Type 2 diabetes is characterized by insulin resistance (at the level of skeletal muscle, adipose tissue, and liver) and by impaired P-cell function (68,129-134). Both genetic and acquired defects have been shown to play a role in affecting insulin action and insulin secretion. Among the acquired defects, obesity and glucotoxicity (135-137) have received special attention as both are believed to worsen insulin resistance and possibly contribute to the decline in P-cell function. Dissecting the role of genetic factors from those attributed to obesity and/or hyperglycemia itself has been particularly challenging. Equally difficult has been to define the sequence of events that results in the development of insulin resistance, and ultimately T2DM, in genetically predisposed subjects. For instance, it can be argued that adipose tissue insulin resistance may be the initiating event as it is present in nonobese normal glucose-tolerant subjects with a FH of type 2 diabetes long before the development of hyper-glycemia. In such individuals, adipose tissue resistance to the action of insulin is characterized by increased rates of lipolysis with elevated plasma FFA levels despite chronic hyperinsulinemia and impaired suppression of plasma FFA by insulin, or just the latter with "normal" plasma FFA levels (although inadequately "normal" for the elevated plasma insulin concentration) (138-142) . This is also typical of obese nondiabetic (143-145) and in T2DM individuals (68, 129-134, 146).
The term "lipotoxicity" was coined by Unger et al. (147, 148) to describe the deleterious effects of high fatty acid supply on P-cell function. Since then much work in the field has given the term lipo-toxicity a broader sense and is currently applied more generally to the deleterious effects of fatty acids on tissues that would not normally be destined to store large amounts of fat. This places an extraordinary metabolic stress to these tissues. So when fat supply surpasses the metabolic needs of skeletal muscle, liver, and/or pancreatic P-cells, the offer of fatty acids in excess of their normal storage and oxidative capacity redirects lipid flux into harmful pathways of nonoxidative metabolism and intracellular accumulation of toxic metabolites renders tissues resistant to the action of insulin. Many studies have shown that hepatic and skeletal muscle insulin resistance can be readily induced in healthy individuals after short periods of lipid infusion that acutely raise plasma FFA levels (68, 129-134, 146).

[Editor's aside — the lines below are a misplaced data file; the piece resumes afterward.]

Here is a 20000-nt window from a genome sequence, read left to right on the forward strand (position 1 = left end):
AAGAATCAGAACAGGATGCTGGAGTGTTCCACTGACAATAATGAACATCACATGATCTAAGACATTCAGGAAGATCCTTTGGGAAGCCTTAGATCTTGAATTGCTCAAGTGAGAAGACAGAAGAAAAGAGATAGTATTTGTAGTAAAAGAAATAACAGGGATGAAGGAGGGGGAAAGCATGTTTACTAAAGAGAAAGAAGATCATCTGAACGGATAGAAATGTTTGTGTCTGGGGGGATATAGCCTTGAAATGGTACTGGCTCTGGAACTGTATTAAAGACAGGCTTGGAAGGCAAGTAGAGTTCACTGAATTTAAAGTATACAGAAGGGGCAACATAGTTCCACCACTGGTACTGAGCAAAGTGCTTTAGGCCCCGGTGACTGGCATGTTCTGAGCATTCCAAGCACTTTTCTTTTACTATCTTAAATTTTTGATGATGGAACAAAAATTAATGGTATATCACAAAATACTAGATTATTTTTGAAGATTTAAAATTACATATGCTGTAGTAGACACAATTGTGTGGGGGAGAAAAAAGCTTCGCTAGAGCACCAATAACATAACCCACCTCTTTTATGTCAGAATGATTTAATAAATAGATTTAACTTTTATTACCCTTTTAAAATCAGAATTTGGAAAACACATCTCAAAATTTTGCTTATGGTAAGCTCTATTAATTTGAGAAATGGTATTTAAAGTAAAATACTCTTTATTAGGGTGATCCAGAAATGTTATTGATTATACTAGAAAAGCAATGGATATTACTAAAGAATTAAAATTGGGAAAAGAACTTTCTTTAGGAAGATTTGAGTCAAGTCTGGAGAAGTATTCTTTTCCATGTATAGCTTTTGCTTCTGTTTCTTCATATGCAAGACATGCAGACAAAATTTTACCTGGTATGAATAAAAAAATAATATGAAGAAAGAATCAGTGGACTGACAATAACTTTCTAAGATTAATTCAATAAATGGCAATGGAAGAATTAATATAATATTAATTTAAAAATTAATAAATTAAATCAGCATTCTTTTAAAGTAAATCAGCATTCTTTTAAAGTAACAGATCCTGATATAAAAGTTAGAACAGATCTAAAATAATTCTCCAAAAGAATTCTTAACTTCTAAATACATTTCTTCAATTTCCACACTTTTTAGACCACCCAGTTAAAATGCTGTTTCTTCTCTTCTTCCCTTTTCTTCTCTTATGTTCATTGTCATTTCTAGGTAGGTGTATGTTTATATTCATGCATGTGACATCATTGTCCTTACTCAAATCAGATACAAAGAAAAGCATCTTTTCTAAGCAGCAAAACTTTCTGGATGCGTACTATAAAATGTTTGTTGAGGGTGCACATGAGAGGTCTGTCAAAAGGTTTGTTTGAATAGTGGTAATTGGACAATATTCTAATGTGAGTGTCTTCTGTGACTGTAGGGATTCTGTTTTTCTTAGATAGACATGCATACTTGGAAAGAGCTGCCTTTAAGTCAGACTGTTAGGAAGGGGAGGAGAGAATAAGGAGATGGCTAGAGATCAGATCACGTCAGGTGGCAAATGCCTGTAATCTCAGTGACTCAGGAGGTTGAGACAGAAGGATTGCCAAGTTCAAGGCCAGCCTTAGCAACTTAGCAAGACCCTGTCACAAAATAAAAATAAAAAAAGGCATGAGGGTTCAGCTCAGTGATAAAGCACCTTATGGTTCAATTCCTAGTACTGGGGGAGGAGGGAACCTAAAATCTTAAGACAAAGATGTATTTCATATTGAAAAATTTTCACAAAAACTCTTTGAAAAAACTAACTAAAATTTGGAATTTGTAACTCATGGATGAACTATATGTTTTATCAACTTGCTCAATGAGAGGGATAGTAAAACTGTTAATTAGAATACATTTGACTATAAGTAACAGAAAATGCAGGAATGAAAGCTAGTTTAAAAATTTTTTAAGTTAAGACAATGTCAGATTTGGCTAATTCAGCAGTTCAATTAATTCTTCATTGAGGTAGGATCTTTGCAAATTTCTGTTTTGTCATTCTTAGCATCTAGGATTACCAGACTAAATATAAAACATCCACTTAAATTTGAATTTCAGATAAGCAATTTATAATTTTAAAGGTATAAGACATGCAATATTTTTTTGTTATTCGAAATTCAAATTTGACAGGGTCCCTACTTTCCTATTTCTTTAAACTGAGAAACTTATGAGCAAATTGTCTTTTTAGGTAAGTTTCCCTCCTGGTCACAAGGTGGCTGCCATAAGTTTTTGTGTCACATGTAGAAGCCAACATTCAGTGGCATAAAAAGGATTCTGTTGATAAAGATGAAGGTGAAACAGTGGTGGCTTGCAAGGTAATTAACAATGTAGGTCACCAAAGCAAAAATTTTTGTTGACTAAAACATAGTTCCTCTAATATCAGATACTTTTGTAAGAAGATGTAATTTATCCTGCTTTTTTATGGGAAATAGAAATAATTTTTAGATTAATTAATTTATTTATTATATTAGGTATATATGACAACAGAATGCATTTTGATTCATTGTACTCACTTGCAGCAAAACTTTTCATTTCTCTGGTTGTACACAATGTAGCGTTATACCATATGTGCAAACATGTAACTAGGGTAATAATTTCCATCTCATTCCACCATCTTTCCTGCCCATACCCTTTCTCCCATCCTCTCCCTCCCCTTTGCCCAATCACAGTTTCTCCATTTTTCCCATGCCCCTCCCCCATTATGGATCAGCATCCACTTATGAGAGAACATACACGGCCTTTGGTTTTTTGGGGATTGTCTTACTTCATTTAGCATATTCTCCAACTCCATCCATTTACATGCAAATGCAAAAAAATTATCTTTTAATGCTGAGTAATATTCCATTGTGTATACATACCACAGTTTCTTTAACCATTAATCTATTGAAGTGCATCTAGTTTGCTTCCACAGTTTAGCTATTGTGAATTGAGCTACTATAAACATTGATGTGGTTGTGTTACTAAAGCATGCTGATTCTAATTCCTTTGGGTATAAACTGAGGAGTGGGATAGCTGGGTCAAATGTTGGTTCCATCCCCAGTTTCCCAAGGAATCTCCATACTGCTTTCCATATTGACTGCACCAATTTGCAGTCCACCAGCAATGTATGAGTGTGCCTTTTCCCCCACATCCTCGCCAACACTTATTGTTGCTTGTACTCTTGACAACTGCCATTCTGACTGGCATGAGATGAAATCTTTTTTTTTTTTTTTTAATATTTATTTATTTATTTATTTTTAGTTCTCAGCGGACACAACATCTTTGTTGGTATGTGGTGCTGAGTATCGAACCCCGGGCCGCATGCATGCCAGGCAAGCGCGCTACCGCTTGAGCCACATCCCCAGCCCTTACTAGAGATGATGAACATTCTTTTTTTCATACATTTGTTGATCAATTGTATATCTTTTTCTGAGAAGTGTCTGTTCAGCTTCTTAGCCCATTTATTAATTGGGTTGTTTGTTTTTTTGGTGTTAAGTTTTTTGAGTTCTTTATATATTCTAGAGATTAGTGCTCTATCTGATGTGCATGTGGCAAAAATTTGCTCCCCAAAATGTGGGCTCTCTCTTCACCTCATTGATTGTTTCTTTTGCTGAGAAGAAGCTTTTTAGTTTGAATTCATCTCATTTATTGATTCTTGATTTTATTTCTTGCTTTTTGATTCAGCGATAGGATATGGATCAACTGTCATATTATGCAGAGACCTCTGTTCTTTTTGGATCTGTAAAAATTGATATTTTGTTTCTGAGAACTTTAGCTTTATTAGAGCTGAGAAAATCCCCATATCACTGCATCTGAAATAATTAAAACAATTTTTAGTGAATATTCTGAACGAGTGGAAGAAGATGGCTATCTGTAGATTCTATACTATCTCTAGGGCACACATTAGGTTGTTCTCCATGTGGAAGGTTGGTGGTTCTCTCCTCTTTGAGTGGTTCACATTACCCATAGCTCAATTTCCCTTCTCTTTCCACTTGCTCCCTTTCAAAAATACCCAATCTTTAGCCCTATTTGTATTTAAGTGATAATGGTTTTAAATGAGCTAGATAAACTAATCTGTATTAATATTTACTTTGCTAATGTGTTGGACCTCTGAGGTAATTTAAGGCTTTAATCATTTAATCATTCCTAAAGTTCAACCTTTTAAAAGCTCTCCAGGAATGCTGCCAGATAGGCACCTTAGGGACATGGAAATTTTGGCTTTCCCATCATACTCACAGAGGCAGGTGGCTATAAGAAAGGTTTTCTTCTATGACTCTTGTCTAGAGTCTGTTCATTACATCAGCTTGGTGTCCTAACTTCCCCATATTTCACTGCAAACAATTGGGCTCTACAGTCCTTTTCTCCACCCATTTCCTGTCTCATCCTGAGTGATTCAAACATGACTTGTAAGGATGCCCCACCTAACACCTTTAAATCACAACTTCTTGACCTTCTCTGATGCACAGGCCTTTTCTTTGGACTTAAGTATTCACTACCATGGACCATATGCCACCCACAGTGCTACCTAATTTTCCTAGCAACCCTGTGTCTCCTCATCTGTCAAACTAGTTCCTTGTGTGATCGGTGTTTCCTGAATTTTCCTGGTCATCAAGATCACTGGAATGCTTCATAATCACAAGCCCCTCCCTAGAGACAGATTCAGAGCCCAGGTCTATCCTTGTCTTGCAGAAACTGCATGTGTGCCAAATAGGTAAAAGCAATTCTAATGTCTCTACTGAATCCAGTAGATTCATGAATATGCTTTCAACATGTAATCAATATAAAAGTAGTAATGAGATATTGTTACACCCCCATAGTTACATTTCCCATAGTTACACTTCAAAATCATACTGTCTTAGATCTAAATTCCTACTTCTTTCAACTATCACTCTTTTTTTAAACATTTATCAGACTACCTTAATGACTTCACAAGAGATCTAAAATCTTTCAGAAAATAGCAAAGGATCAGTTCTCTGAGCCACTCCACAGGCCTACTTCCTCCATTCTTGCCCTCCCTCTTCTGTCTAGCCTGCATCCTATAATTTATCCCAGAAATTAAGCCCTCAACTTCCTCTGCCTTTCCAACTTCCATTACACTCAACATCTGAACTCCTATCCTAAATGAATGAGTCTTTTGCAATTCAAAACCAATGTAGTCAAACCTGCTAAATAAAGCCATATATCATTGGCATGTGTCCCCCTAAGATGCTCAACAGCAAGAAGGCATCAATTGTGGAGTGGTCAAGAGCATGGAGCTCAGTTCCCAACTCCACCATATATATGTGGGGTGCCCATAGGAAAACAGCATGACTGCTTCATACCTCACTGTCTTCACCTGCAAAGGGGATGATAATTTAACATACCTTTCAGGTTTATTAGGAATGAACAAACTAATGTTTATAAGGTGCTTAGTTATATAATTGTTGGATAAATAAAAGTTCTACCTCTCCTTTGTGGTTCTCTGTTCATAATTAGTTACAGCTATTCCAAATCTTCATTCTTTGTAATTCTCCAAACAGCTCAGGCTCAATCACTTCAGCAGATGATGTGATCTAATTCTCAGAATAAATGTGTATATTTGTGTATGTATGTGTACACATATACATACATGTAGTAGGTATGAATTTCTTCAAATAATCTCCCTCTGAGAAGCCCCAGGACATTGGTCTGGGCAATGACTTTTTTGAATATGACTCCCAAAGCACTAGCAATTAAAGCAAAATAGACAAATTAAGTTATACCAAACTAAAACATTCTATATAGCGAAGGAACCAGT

Liver and muscle insulin resistance are both central to the pathogenesis of T2DM. Hepatic insulin resistance per se may drive a chronic increase in insulin secretion aimed at refraining excessive rates of hepatic glucose production and prevent subsequent hyperglycemia. Hepatic insulin resistance is frequently associated with a fatty liver, diminished insulin clearance, and perpheral hyperinsulinemia. In such a scenario, hepatic insulin resistance could cause/contribute to muscle insulin resistance as mild chronic hyperinsulinemia per se (i.e., an approximately two- to threefold increase in plasma insulin concentration above normal, as seen in insulin-resistant states such as obesity or T2DM) may cause peripheral (muscle) insulin resistance just after 72 h in otherwise insulin-sensitive individuals (149). Steatosis and hepatic insulin resistance are also characterized by an excessive secretion of proinflam-matory cytokines [transforming growth factor-P (TGF-P), TNF-a, hsCRP, etc.] that also are known to promote peripheral insulin resistance and could "close the loop" of a self-perpetuating state of insulin resistance and systemic inflammation as described above for adipose tissue insulin resistance.